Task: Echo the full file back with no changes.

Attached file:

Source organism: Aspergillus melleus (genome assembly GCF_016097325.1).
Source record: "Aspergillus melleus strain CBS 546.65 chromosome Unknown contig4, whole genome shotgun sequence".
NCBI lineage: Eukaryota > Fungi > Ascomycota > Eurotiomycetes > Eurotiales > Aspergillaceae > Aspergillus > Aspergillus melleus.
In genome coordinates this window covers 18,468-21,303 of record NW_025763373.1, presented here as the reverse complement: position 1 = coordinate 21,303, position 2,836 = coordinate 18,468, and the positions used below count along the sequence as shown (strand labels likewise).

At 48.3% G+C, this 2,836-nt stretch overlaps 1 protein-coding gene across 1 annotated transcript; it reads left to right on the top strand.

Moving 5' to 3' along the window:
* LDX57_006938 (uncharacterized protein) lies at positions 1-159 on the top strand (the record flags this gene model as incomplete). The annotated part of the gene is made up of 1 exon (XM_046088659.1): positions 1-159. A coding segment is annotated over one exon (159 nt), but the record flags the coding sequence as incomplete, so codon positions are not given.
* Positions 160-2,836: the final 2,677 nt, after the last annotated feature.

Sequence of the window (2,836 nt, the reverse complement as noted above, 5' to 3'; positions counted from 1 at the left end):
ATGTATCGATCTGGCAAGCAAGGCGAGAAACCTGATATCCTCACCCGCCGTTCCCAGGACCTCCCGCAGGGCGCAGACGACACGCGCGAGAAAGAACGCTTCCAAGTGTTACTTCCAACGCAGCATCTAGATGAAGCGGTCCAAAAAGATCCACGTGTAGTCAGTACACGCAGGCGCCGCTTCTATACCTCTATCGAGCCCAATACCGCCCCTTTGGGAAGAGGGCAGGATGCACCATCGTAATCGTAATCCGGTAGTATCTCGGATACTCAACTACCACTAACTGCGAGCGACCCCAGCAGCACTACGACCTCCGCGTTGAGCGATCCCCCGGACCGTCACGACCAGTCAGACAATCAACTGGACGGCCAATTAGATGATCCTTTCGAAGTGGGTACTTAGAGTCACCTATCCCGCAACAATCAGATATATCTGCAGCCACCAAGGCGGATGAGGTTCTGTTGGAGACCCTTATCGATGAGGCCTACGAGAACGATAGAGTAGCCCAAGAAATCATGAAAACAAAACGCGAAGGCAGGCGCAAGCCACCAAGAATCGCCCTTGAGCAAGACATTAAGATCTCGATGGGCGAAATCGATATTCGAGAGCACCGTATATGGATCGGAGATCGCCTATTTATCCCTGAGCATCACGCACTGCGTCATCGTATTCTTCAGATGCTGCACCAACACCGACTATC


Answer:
Source organism: Aspergillus melleus (genome assembly GCF_016097325.1).
Source record: "Aspergillus melleus strain CBS 546.65 chromosome Unknown contig4, whole genome shotgun sequence".
NCBI lineage: Eukaryota > Fungi > Ascomycota > Eurotiomycetes > Eurotiales > Aspergillaceae > Aspergillus > Aspergillus melleus.
In genome coordinates this window covers 18,468-21,303 of record NW_025763373.1, presented here as the reverse complement: position 1 = coordinate 21,303, position 2,836 = coordinate 18,468, and the positions used below count along the sequence as shown (strand labels likewise).

At 48.3% G+C, this 2,836-nt stretch overlaps 1 protein-coding gene across 1 annotated transcript; it reads left to right on the top strand.

Moving 5' to 3' along the window:
* LDX57_006938 (uncharacterized protein) lies at positions 1-159 on the top strand (the record flags this gene model as incomplete). The annotated part of the gene is made up of 1 exon (XM_046088659.1): positions 1-159. A coding segment is annotated over one exon (159 nt), but the record flags the coding sequence as incomplete, so codon positions are not given.
* Positions 160-2,836: the final 2,677 nt, after the last annotated feature.

Sequence of the window (2,836 nt, the reverse complement as noted above, 5' to 3'; positions counted from 1 at the left end):
ATGTATCGATCTGGCAAGCAAGGCGAGAAACCTGATATCCTCACCCGCCGTTCCCAGGACCTCCCGCAGGGCGCAGACGACACGCGCGAGAAAGAACGCTTCCAAGTGTTACTTCCAACGCAGCATCTAGATGAAGCGGTCCAAAAAGATCCACGTGTAGTCAGTACACGCAGGCGCCGCTTCTATACCTCTATCGAGCCCAATACCGCCCCTTTGGGAAGAGGGCAGGATGCACCATCGTAATCGTAATCCGGTAGTATCTCGGATACTCAACTACCACTAACTGCGAGCGACCCCAGCAGCACTACGACCTCCGCGTTGAGCGATCCCCCGGACCGTCACGACCAGTCAGACAATCAACTGGACGGCCAATTAGATGATCCTTTCGAAGTGGGTACTTAGAGTCACCTATCCCGCAACAATCAGATATATCTGCAGCCACCAAGGCGGATGAGGTTCTGTTGGAGACCCTTATCGATGAGGCCTACGAGAACGATAGAGTAGCCCAAGAAATCATGAAAACAAAACGCGAAGGCAGGCGCAAGCCACCAAGAATCGCCCTTGAGCAAGACATTAAGATCTCGATGGGCGAAATCGATATTCGAGAGCACCGTATATGGATCGGAGATCGCCTATTTATCCCTGAGCATCACGCACTGCGTCATCGTATTCTTCAGATGCTGCACCAACACCGACTATC